Lawrence's Stealth Constitutionalism and Same-Sex Marriage Litigation

By Berger, Eric | The William and Mary Bill of Rights Journal, March 2013 | Go to article overview

Lawrence's Stealth Constitutionalism and Same-Sex Marriage Litigation


Berger, Eric, The William and Mary Bill of Rights Journal


ABSTRACT

Constitutional law scholarship often focuses on two taxonomies: doctrinal categories and interpretive methodologies. Consequently, constitutional scholars sometimes neglect other important facets of constitutional decisionmaking, particularly extra-doctrinal stealth determinations that courts render frequently in constitutional opinions. The U.S. Supreme Court regularly confronts the questions underlying these determinations, but despite their centrality to constitutional decisionmaking, these issues often escape careful scrutiny.

Lawrence v. Texas exemplifies the phenomenon. Lawrence framed its central question at a broad level of generality; relied on hybrid reasoning, using equal-protection rationales to support a substantive due process holding; declined to identify a level of scrutiny; and invoked changing public opinion. Each of these moves helped the Court reach its outcome, but, significantly, the Court inadequately theorized each, leaving considerable doubt about how it would approach similar inquiries in future cases. The result is legal uncertainty. For example, cases challenging the constitutionality of state same-sex marriage bans will likely confront many of the same sub-doctrinal determinations that Lawrence purported to resolve. However, because Lawrence did so little to justify its resolution of those determinations, the Court has little to guide it when confronting those determinations again in a marriage case-or any case.

Such opacity threatens judicial transparency, consistency, and predictability. That being said, stealth determinations, paradoxically, also can help reinforce judicial legitimacy by accounting for cultural norms and providing the Court with flexibility while still preserving the appearance of impartiality. Stealth determinations, then, can simultaneously undermine and fortify judicial legitimacy, thus reflecting deep tensions in the Court's approach to constitutional adjudication.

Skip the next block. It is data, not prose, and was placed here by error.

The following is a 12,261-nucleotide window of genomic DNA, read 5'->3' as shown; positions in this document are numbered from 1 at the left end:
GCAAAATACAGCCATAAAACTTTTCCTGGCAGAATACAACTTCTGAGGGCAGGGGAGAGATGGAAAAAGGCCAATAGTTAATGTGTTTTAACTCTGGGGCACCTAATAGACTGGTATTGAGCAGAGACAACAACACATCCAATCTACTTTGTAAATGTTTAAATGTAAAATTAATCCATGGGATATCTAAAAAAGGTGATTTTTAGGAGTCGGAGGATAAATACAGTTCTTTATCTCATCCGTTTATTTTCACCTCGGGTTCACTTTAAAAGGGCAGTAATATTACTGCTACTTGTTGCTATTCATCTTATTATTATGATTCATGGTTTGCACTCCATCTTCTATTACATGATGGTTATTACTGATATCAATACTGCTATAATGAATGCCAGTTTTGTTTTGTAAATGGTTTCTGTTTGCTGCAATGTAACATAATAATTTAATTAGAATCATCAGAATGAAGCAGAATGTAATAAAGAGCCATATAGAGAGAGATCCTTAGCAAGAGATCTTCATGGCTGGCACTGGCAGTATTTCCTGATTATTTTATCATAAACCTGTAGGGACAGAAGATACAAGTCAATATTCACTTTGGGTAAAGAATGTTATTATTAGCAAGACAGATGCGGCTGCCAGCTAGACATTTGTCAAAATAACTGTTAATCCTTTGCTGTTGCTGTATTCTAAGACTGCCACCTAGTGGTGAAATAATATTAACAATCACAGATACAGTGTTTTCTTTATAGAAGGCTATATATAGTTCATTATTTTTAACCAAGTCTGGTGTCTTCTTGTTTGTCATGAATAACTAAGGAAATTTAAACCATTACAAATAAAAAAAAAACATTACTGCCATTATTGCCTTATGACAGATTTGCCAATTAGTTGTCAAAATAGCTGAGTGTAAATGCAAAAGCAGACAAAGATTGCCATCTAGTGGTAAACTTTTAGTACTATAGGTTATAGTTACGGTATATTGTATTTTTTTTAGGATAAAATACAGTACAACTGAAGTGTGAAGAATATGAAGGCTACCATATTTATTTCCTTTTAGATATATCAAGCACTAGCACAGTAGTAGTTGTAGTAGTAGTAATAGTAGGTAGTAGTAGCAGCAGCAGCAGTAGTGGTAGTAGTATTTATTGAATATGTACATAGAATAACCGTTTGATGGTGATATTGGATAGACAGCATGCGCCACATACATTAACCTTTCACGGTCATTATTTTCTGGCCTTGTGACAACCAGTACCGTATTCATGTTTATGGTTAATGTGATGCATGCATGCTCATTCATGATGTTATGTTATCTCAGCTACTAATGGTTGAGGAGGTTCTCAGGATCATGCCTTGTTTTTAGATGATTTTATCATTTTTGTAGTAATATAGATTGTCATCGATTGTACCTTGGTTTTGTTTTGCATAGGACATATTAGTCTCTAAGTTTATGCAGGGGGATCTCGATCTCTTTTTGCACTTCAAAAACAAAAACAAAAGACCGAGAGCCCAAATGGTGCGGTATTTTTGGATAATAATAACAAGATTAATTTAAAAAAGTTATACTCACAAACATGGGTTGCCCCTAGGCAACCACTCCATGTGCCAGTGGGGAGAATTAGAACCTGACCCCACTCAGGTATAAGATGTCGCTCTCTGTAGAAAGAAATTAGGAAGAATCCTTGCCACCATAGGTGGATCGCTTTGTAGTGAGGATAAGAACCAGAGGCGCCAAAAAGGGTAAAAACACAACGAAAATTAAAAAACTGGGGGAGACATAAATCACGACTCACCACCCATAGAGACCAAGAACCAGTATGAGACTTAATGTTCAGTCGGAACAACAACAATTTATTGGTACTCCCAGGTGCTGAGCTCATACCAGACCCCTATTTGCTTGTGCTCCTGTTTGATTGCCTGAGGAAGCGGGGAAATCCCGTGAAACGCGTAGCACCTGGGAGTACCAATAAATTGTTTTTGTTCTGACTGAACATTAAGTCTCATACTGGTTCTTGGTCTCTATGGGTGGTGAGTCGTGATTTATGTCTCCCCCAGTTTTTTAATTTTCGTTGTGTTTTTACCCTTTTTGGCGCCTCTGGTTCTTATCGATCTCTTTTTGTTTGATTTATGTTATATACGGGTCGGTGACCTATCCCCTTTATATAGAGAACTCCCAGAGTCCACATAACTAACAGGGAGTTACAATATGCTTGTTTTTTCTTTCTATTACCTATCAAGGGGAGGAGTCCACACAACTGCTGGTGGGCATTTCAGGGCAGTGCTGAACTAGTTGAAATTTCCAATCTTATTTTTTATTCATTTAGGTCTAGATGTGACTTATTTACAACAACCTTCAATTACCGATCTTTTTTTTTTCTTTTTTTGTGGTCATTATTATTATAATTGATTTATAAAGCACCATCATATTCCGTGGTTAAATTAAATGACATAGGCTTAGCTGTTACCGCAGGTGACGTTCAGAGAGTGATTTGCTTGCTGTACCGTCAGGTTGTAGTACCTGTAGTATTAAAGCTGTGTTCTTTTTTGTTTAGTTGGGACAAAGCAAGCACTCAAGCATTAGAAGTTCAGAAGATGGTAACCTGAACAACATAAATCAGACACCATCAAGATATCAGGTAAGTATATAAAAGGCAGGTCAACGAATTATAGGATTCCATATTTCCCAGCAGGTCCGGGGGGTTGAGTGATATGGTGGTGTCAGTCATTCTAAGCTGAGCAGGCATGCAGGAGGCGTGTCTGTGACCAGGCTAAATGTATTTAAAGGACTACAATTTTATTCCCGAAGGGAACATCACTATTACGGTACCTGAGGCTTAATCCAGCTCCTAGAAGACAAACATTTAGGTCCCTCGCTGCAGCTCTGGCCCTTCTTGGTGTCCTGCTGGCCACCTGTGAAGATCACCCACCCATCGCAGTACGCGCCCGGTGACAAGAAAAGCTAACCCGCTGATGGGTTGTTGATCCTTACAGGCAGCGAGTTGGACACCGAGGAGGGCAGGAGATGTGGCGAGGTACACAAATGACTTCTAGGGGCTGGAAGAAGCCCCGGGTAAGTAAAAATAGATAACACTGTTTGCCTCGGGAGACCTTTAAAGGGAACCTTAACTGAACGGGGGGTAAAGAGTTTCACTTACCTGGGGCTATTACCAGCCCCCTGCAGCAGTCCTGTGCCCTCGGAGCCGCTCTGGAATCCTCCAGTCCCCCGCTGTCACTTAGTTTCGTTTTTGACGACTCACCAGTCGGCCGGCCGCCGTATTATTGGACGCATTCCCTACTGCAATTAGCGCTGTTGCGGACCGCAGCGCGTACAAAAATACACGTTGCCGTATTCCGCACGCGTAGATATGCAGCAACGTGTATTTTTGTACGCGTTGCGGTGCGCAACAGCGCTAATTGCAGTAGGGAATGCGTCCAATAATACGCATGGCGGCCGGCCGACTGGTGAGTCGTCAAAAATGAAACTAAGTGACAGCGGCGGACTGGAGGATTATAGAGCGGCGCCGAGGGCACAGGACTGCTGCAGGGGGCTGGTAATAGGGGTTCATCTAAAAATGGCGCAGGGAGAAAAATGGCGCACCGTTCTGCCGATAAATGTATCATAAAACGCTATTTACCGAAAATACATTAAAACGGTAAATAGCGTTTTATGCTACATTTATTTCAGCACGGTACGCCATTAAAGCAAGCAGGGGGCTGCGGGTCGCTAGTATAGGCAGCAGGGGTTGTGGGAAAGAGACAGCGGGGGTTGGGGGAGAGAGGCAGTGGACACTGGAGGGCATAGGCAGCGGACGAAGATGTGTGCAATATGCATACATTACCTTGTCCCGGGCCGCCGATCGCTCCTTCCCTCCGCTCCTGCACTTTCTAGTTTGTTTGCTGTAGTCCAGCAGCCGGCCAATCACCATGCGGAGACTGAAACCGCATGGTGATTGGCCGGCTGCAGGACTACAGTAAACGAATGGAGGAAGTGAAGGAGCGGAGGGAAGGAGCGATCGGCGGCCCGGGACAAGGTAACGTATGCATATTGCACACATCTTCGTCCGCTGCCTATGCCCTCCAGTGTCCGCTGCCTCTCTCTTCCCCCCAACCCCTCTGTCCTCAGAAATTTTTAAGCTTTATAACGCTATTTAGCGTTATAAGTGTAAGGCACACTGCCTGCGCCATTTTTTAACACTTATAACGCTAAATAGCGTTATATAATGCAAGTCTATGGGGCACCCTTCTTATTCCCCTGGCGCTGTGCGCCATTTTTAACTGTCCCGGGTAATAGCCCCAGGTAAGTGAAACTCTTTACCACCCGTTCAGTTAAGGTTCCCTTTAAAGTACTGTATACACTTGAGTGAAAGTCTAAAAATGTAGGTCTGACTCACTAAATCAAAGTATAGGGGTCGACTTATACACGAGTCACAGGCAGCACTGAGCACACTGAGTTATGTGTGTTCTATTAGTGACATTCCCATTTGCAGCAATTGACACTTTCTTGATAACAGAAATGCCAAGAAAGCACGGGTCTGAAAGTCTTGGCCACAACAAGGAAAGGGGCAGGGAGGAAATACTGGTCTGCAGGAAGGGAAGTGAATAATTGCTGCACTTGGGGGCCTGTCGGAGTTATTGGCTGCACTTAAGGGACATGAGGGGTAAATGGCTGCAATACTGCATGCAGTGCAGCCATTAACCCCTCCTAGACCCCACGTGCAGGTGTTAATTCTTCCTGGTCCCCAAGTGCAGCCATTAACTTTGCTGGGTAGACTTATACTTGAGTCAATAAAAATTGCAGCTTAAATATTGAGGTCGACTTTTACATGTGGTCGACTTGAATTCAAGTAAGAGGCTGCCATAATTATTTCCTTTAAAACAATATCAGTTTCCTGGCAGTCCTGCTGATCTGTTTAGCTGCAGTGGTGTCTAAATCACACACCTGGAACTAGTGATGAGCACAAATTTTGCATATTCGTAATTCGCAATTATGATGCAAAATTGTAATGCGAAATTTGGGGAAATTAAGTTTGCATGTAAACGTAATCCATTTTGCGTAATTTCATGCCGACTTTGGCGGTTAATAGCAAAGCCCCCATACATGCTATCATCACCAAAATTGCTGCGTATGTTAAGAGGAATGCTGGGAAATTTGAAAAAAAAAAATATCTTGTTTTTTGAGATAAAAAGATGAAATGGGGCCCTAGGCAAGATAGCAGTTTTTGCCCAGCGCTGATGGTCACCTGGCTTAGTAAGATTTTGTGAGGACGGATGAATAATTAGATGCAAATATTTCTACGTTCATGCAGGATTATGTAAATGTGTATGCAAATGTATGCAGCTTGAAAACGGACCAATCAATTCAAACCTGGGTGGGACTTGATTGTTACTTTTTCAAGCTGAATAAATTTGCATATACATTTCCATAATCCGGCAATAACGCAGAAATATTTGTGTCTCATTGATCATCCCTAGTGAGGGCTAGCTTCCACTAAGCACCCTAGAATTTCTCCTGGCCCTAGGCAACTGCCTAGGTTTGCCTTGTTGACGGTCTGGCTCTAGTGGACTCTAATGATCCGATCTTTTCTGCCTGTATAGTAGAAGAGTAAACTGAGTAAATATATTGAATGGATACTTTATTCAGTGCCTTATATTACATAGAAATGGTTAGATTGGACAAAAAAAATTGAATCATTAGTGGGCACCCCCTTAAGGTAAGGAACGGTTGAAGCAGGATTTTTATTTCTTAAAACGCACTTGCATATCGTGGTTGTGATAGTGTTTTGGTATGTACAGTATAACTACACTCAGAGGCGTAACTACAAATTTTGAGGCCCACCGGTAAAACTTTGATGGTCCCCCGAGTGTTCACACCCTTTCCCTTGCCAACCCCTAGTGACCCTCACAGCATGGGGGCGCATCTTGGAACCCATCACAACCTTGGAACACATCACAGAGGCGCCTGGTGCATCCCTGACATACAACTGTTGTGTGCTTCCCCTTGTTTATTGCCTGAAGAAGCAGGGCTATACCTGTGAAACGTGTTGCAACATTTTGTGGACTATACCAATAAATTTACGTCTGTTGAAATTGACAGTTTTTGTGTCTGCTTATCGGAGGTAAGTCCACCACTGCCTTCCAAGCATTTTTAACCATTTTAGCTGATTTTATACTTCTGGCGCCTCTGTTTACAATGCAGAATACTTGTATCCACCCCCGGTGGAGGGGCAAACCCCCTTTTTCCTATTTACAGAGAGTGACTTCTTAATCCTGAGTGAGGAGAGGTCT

INTRODUCTION 766

I. LAWRENCE'S STEALTH DETERMINATIONS 772

A. The Easiness and Difficulty o/Lawrence 772

B. Stealth Determinations in Lawrence 774

1. Levels of Generality 774

2. Doctrinal Categorization and Hybrid Constitutional Rights 778

3. Tiers of Scrutiny 78 1

4. The Role of Public Opinion 782

C. A Continuum of Stealth 785

II. Same-Sex Marriage and Constitutional Confusion 786

A. Developments Since Lawrence 786

1. Legal and Cultural Changes 786

2. Pending Cases 788

B. Same-Sex Marriage Litigation and Stealth Constitutional Determinations 789

1. Levels of Generality 790

2. Doctrinal Categorization and Hybrid Constitutional Rights 795

3. Tiers of Scrutiny 800

4. The Role of Public Opinion 803

III. Explanations and Implications 807

A. Stealth Determinations and Meta-Constitutionalism 807

B. Explanations 808

C Stealth Determinations, Rule of Law, and Judicial Legitimacy 811

1. Transparency, Candor, and Rule-of-Law Problems 811

2. Cultural Norms and the Paradoxes of Judicial Legitimacy 816

CONCLUSION 819

INTRODUCTION

Constitutional scholars often focus on two dominant taxonomies. The first is straightforward doctrinal categorization. Courts, casebooks, and treatises organize cases by the constitutional provision they address.1 Hence, we have a commerce clause doctrine, an equal protection doctrine, a free speech doctrine. The second well-known constitutional taxonomy organizes different interpretive approaches, what Philip Bobbitt calls "modalities."2 These modalities include arguments rooted in constitutional history, text, structure, precedent, and so on.3

Both these taxonomies are useful ways of organizing issues of constitutional law and interpretation. However, because they tend to think about the Constitution through these categories, judges and even constitutional scholars have often neglected other important facets of constitutional decisionmaking. …

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